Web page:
Dr X: an apology

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Good triumphs over evil: Dr. X sees the light and apologises

He writes:

When I wrote the article on "Beak-altering Procedure to Disarm Aggressive Male Cockatoos", I had no idea of the firestorm of controversy it would create in the bird community. When the idea for this procedure came about and then when I performed the surgery and observed the results over a period of several years, I truly felt I had a possible solution to the difficult problem of cockatoo mate aggression when other management techniques failed. My reason for publishing was to share this information with other avian veterinarians so that they could be aware of something that potentially could be done as a last resort since options are limited.

I will admit that at the time I really didn't think about whether this procedure was ethically right or wrong, both for the bird or the owner.

It seemed like a viable way to keep a previously bonded pair of birds together by preventing the likelihood of additional trauma to the female. I will also agree that I didn't fully take into account or address the likelihood of pain caused to the male by doing this surgery. I went by what I observed and that was that it seemed like the bird wasn't affected negatively in any way by doing this. But honestly, I don't know for sure.

Over the past six months the internet talk about this procedure and ethics in general in regards to the care and welfare of birds in captivity has been intense to say the least. I have had the opportunity to read the comments from many E-mails sent my way, some which were mere hysteria from misinformed people but others which were very thought provoking and have challenged my code of ethical conduct. All that I have heard has stimulated me to thoroughly evaluate my stand on this issue.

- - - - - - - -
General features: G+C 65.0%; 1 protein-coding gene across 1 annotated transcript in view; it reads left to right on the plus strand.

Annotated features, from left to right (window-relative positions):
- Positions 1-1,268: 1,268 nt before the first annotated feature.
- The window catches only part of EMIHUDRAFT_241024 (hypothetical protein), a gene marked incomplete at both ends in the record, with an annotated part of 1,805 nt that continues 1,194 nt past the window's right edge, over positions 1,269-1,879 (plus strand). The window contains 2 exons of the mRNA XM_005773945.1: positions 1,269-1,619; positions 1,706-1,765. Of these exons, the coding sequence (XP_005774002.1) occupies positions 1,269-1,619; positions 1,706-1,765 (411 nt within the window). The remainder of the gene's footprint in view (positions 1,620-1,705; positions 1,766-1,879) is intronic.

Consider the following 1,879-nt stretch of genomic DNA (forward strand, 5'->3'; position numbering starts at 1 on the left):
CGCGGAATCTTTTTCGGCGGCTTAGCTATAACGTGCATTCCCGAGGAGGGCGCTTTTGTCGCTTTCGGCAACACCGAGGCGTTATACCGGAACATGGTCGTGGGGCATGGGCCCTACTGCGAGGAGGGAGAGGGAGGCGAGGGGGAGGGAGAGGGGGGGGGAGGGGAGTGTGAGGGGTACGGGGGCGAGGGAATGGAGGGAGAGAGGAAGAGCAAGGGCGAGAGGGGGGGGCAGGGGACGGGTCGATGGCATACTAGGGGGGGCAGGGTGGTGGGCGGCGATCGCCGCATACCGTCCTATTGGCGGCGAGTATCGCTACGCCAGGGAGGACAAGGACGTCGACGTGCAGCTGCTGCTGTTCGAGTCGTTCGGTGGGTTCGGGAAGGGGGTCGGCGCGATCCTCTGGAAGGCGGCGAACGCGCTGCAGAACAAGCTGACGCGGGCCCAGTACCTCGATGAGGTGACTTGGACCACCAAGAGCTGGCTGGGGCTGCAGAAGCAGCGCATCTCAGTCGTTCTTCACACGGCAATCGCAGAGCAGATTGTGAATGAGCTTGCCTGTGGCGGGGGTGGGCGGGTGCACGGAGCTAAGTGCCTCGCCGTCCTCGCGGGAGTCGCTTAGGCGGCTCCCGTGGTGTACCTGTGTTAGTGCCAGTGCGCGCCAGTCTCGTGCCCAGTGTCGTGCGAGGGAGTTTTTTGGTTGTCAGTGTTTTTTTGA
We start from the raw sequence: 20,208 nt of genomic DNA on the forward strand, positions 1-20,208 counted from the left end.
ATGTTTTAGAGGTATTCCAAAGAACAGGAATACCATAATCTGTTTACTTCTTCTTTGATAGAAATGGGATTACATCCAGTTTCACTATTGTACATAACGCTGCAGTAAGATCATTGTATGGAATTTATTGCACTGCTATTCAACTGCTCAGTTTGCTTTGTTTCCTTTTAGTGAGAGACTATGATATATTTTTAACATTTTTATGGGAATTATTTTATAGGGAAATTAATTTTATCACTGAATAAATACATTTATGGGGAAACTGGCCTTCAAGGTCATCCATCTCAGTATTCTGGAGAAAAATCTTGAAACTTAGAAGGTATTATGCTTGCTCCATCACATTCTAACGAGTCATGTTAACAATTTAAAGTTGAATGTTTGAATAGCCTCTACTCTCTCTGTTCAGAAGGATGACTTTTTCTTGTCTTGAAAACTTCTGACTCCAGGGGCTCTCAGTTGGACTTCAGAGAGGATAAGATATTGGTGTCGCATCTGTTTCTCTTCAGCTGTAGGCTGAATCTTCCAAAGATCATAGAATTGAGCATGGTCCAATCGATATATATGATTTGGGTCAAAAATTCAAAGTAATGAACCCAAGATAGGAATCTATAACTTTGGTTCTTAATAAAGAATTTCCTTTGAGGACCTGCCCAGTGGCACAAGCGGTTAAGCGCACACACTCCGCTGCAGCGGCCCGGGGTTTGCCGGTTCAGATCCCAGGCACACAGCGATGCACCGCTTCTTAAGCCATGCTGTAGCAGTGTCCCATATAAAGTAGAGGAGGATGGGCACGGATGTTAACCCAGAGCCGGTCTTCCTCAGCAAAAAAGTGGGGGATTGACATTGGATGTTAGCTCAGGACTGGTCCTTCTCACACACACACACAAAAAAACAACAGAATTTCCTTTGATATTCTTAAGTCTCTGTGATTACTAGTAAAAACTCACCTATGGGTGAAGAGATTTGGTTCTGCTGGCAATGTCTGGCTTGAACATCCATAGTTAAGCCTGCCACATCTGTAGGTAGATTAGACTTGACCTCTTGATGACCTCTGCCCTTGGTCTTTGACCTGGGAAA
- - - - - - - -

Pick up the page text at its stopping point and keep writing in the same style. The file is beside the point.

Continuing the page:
Public outcry and opinion from both veterinarians and bird owners has convinced me that this is not a proper, viable alternative for mate aggression, not only for the bird, but for the whole avicultural community as well. From an ethical standpoint, I am willing to admit that I was wrong.

I can't take back what I've written about this procedure or my personal experiences in doing it but I will discontinue performing this procedure in the future and will discourage others from doing so as well.

I want to personally apologize for the anguish that I have created among my fellow veterinarians and pet bird owners in regards to this issue.


It takes a big man to acknowledge he has made a mistake, especially if the apology is a public one (Dr. X published the text above widely on the internet). We welcome his new stand on this issue.